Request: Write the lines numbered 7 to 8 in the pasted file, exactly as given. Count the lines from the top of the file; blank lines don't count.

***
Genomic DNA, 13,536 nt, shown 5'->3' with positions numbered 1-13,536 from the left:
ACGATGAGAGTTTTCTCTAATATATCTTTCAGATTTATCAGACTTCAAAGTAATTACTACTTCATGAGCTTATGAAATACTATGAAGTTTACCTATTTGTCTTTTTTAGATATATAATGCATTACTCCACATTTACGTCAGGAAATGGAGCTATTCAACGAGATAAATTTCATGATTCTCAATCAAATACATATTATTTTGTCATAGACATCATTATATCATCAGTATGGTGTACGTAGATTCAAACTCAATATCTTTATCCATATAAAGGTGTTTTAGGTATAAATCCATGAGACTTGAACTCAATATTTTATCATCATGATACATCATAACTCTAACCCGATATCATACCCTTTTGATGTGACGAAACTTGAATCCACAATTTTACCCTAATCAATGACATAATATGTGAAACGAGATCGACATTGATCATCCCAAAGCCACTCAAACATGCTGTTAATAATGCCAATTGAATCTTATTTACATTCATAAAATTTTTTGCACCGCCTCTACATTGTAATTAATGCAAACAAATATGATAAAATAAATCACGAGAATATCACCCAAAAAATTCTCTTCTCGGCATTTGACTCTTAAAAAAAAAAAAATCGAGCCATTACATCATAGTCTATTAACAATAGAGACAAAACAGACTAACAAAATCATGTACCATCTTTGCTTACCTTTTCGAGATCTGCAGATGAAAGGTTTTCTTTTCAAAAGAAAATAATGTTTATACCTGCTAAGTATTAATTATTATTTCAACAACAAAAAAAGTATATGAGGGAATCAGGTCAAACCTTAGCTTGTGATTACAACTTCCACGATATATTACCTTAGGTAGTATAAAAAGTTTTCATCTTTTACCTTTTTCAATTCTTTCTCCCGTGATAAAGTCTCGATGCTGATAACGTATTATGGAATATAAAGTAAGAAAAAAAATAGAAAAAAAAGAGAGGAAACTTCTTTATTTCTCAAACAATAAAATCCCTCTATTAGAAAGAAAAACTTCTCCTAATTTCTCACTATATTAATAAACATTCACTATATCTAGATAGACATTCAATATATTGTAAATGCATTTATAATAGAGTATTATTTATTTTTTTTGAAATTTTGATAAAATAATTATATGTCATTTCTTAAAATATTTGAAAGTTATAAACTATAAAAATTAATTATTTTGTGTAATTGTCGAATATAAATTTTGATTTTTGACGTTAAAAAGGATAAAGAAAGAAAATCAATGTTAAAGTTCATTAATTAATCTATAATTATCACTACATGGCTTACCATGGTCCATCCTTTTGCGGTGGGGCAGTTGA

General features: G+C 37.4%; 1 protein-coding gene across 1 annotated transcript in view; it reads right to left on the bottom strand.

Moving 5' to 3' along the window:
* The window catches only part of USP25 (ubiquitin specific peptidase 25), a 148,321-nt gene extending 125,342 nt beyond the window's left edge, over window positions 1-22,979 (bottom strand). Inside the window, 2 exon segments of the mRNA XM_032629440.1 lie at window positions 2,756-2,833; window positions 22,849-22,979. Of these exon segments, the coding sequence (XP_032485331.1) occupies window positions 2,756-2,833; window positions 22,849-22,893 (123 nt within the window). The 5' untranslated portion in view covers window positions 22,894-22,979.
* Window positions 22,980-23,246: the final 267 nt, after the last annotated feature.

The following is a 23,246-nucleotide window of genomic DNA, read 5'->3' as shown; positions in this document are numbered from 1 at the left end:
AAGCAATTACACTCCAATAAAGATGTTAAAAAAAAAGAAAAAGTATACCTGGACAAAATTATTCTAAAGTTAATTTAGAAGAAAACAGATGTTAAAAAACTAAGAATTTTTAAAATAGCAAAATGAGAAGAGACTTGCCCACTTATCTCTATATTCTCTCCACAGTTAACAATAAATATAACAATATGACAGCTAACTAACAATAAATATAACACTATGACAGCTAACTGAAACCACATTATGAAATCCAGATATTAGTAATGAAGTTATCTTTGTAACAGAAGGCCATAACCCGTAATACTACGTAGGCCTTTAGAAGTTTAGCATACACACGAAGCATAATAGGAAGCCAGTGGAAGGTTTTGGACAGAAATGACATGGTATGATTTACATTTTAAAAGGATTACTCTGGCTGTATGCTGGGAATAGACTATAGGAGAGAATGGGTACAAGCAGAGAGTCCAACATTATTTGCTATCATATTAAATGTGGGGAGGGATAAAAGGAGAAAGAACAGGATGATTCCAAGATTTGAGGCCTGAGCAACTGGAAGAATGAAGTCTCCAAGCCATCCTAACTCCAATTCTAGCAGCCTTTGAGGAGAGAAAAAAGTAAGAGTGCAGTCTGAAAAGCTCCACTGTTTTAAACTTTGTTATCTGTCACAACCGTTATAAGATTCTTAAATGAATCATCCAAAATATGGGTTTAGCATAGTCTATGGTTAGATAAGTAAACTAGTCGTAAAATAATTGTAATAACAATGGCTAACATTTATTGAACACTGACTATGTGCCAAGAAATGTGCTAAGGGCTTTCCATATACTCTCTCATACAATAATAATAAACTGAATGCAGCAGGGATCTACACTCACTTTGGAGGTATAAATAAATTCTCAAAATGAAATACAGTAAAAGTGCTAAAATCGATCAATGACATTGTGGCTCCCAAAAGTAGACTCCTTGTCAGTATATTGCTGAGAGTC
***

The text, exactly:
The following is a 23,246-nucleotide window of genomic DNA, read 5'->3' as shown; positions in this document are numbered from 1 at the left end:
AAGCAATTACACTCCAATAAAGATGTTAAAAAAAAAGAAAAAGTATACCTGGACAAAATTATTCTAAAGTTAATTTAGAAGAAAACAGATGTTAAAAAACTAAGAATTTTTAAAATAGCAAAATGAGAAGAGACTTGCCCACTTATCTCTATATTCTCTCCACAGTTAACAATAAATATAACAATATGACAGCTAACTAACAATAAATATAACACTATGACAGCTAACTGAAACCACATTATGAAATCCAGATATTAGTAATGAAGTTATCTTTGTAACAGAAGGCCATAACCCGTAATACTACGTAGGCCTTTAGAAGTTTAGCATACACACGAAGCATAATAGGAAGCCAGTGGAAGGTTTTGGACAGAAATGACATGGTATGATTTACATTTTAAAAGGATTACTCTGGCTGTATGCTGGGAATAGACTATAGGAGAGAATGGGTACAAGCAGAGAGTCCAACATTATTTGCTATCATATTAAATGTGGGGAGGGATAAAAGGAGAAAGAACAGGATGATTCCAAGATTTGAGGCCTGAGCAACTGGAAGAATGAAGTCTCCAAGCCATCCTAACTCCAATTCTAGCAGCCTTTGAGGAGAGAAAAAAGTAAGAGTGCAGTCTGAAAAGCTCCACTGTTTTAAACTTTGTTATCTGTCACAACCGTTATAAGATTCTTAAATGAATCATCCAAAATATGGGTTTAGCATAGTCTATGGTTAGATAAGTAAACTAGTCGTAAAATAATTGTAATAACAATGGCTAACATTTATTGAACACTGACTATGTGCCAAGAAATGTGCTAAGGGCTTTCCATATACTCTCTCATACAATAATAATAAACTGAATGCAGCAGGGATCTACACTCACTTTGGAGGTATAAATAAATTCTCAAAATGAAATACAGTAAAAGTGCTAAAATCGATCAATGACATTGTGGCTCCCAAAAGTAGACTCCTTGTCAGTATATTGCTGAGAGTC